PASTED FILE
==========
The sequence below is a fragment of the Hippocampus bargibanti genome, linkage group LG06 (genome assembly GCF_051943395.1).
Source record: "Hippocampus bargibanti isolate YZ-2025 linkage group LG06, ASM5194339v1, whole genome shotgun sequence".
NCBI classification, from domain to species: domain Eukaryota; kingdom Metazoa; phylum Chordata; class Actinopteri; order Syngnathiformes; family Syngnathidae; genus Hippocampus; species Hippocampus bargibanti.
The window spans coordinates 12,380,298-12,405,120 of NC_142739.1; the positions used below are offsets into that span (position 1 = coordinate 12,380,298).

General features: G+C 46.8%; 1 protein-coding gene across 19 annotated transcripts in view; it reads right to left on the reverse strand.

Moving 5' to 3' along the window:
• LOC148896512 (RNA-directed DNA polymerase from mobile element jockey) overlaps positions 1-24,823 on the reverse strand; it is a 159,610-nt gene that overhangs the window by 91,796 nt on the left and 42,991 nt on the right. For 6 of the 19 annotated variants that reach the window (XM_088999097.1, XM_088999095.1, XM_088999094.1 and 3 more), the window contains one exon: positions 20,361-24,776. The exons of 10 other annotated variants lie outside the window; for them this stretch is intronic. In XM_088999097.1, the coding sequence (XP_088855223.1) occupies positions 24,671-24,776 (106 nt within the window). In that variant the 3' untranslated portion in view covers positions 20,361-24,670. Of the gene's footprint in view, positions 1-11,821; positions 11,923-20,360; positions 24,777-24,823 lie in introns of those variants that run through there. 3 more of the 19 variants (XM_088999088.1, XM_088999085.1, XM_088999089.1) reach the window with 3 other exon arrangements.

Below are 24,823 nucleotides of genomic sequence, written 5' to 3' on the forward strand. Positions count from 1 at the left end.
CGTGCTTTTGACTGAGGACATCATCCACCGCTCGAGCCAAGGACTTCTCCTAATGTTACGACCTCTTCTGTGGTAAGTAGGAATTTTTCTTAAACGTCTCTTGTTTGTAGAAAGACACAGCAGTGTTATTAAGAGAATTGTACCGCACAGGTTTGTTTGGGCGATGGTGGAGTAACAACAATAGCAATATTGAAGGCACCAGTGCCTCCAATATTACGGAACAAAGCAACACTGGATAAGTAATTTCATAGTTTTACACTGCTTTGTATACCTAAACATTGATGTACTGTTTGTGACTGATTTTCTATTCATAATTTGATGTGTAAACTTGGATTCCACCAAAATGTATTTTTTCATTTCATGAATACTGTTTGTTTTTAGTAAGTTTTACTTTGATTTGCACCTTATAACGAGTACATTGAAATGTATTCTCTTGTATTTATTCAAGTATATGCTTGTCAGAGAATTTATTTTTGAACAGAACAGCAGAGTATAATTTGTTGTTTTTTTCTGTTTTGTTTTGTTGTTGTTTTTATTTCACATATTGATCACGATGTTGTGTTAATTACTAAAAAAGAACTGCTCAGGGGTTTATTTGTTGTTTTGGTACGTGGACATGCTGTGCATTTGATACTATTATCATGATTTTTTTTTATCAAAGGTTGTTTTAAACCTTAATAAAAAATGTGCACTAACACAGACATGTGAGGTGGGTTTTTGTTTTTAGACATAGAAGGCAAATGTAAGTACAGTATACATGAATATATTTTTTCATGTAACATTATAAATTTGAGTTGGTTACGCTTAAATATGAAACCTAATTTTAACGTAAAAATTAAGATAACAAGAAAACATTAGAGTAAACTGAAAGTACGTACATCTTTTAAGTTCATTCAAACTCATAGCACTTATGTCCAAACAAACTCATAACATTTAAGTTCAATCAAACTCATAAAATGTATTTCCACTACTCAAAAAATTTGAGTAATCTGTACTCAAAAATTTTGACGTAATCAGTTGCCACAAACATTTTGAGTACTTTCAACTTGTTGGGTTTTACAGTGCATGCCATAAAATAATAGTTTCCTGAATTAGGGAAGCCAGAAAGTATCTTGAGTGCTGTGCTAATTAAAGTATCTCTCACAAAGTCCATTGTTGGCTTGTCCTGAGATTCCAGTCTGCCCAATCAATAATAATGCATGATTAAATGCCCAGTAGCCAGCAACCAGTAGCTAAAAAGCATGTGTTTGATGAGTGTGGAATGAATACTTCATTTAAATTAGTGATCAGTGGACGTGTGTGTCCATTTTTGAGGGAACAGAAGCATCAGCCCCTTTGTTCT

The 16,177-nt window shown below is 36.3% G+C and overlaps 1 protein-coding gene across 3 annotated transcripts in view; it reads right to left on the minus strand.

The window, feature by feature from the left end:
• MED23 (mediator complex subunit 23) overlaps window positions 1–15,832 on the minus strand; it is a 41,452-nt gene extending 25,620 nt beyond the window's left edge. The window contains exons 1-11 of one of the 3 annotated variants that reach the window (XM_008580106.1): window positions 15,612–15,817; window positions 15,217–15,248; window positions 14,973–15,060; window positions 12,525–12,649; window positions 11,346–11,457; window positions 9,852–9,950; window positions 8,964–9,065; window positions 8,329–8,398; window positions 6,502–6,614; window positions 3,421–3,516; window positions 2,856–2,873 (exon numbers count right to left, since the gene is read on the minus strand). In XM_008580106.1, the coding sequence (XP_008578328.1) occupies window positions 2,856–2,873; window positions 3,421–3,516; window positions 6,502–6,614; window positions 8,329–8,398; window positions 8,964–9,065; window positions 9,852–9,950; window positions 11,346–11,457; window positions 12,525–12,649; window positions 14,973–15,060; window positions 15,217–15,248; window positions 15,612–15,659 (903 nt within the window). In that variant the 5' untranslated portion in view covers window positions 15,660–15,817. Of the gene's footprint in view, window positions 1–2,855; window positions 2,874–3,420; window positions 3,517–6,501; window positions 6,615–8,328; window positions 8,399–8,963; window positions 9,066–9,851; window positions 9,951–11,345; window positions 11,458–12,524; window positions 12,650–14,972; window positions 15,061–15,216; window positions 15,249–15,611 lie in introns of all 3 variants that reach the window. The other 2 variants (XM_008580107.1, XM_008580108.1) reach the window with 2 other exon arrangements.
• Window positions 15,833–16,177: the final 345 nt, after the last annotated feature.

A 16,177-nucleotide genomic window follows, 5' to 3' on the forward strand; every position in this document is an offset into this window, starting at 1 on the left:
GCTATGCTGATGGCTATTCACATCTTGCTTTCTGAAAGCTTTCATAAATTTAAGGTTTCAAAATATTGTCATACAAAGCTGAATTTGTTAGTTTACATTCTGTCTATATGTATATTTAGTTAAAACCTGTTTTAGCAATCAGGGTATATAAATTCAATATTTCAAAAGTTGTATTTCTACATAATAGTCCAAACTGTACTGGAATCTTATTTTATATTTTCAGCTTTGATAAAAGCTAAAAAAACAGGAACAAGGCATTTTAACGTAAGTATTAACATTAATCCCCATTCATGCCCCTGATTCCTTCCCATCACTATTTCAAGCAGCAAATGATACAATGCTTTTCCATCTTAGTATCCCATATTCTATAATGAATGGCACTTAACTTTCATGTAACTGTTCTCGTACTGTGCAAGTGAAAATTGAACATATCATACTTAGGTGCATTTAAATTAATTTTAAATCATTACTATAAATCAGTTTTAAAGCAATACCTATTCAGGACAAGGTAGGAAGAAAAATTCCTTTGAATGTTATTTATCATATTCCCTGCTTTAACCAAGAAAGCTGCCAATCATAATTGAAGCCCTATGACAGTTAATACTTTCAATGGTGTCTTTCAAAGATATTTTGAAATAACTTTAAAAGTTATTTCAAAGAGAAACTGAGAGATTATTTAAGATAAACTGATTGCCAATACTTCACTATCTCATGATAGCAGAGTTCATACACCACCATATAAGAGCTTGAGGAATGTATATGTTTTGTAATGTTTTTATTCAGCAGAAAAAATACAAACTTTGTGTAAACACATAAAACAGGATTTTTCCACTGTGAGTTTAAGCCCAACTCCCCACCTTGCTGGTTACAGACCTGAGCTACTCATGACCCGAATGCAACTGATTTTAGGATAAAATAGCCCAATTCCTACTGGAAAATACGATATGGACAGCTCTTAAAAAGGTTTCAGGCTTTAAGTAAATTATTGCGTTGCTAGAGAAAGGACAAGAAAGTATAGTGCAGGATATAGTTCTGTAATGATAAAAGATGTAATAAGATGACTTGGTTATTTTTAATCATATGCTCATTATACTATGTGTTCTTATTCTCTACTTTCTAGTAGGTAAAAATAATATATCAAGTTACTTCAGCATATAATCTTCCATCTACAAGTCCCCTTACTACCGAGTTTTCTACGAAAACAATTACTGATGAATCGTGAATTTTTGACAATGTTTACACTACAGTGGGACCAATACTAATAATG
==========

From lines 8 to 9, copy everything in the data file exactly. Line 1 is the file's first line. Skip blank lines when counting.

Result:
Below are 24,823 nucleotides of genomic sequence, written 5' to 3' on the forward strand. Positions count from 1 at the left end.
CGTGCTTTTGACTGAGGACATCATCCACCGCTCGAGCCAAGGACTTCTCCTAATGTTACGACCTCTTCTGTGGTAAGTAGGAATTTTTCTTAAACGTCTCTTGTTTGTAGAAAGACACAGCAGTGTTATTAAGAGAATTGTACCGCACAGGTTTGTTTGGGCGATGGTGGAGTAACAACAATAGCAATATTGAAGGCACCAGTGCCTCCAATATTACGGAACAAAGCAACACTGGATAAGTAATTTCATAGTTTTACACTGCTTTGTATACCTAAACATTGATGTACTGTTTGTGACTGATTTTCTATTCATAATTTGATGTGTAAACTTGGATTCCACCAAAATGTATTTTTTCATTTCATGAATACTGTTTGTTTTTAGTAAGTTTTACTTTGATTTGCACCTTATAACGAGTACATTGAAATGTATTCTCTTGTATTTATTCAAGTATATGCTTGTCAGAGAATTTATTTTTGAACAGAACAGCAGAGTATAATTTGTTGTTTTTTTCTGTTTTGTTTTGTTGTTGTTTTTATTTCACATATTGATCACGATGTTGTGTTAATTACTAAAAAAGAACTGCTCAGGGGTTTATTTGTTGTTTTGGTACGTGGACATGCTGTGCATTTGATACTATTATCATGATTTTTTTTTATCAAAGGTTGTTTTAAACCTTAATAAAAAATGTGCACTAACACAGACATGTGAGGTGGGTTTTTGTTTTTAGACATAGAAGGCAAATGTAAGTACAGTATACATGAATATATTTTTTCATGTAACATTATAAATTTGAGTTGGTTACGCTTAAATATGAAACCTAATTTTAACGTAAAAATTAAGATAACAAGAAAACATTAGAGTAAACTGAAAGTACGTACATCTTTTAAGTTCATTCAAACTCATAGCACTTATGTCCAAACAAACTCATAACATTTAAGTTCAATCAAACTCATAAAATGTATTTCCACTACTCAAAAAATTTGAGTAATCTGTACTCAAAAATTTTGACGTAATCAGTTGCCACAAACATTTTGAGTACTTTCAACTTGTTGGGTTTTACAGTGCATGCCATAAAATAATAGTTTCCTGAATTAGGGAAGCCAGAAAGTATCTTGAGTGCTGTGCTAATTAAAGTATCTCTCACAAAGTCCATTGTTGGCTTGTCCTGAGATTCCAGTCTGCCCAATCAATAATAATGCATGATTAAATGCCCAGTAGCCAGCAACCAGTAGCTAAAAAGCATGTGTTTGATGAGTGTGGAATGAATACTTCATTTAAATTAGTGATCAGTGGACGTGTGTGTCCATTTTTGAGGGAACAGAAGCATCAGCCCCTTTGTTCT